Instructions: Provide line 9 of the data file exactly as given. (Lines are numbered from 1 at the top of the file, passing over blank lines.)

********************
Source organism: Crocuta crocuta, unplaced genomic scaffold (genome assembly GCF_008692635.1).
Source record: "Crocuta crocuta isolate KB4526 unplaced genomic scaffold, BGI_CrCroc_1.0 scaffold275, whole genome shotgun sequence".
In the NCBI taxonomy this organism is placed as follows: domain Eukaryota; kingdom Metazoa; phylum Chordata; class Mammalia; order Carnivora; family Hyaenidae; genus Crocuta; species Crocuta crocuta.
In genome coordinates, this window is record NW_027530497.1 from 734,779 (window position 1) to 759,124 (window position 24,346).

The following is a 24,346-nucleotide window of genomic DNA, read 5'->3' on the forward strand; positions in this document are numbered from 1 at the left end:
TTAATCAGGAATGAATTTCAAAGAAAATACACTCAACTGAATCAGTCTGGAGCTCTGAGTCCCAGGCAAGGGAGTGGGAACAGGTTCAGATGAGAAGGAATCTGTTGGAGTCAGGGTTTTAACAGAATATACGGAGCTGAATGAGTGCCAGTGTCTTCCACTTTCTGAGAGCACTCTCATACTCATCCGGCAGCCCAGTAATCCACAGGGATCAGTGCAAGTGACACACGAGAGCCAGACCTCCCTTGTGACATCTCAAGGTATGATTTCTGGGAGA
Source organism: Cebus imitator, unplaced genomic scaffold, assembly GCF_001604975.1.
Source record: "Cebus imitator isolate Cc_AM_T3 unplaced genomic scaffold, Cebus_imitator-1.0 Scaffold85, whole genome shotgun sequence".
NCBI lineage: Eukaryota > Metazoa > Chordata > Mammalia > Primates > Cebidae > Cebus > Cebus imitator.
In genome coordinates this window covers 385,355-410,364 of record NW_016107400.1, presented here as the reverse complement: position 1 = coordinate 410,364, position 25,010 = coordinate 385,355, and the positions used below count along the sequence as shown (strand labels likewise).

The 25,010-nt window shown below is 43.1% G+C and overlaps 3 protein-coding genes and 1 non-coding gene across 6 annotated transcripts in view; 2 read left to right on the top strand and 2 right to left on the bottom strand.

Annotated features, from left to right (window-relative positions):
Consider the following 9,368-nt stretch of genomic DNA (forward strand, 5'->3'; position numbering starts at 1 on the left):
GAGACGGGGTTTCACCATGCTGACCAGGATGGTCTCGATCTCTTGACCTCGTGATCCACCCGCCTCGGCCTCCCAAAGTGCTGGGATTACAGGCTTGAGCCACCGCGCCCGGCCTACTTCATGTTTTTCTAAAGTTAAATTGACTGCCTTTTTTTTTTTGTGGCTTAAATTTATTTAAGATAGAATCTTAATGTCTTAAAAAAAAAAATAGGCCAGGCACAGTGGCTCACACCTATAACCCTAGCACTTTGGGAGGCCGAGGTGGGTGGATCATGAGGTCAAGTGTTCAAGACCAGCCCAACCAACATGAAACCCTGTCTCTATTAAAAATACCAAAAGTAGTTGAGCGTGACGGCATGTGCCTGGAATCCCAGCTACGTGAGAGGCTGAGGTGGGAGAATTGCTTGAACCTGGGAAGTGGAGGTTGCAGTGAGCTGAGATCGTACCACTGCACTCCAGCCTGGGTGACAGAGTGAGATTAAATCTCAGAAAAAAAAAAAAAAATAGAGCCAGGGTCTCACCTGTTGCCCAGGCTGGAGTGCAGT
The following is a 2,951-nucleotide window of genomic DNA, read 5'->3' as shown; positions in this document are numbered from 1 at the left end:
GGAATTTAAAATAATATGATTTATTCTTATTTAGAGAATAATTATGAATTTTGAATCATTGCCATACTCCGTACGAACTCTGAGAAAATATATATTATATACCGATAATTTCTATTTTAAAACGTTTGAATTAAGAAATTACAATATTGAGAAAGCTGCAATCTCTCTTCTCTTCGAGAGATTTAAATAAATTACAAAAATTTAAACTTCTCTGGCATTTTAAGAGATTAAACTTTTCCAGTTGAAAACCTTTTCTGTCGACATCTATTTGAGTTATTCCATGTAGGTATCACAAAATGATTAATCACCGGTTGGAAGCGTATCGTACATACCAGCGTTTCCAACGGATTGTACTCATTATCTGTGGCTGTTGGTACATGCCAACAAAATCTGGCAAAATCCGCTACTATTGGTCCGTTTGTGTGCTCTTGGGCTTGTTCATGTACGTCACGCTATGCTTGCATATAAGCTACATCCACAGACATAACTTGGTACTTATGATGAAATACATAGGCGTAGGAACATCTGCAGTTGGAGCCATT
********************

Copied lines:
NCBI lineage: Eukaryota > Metazoa > Chordata > Mammalia > Primates > Cebidae > Cebus > Cebus imitator.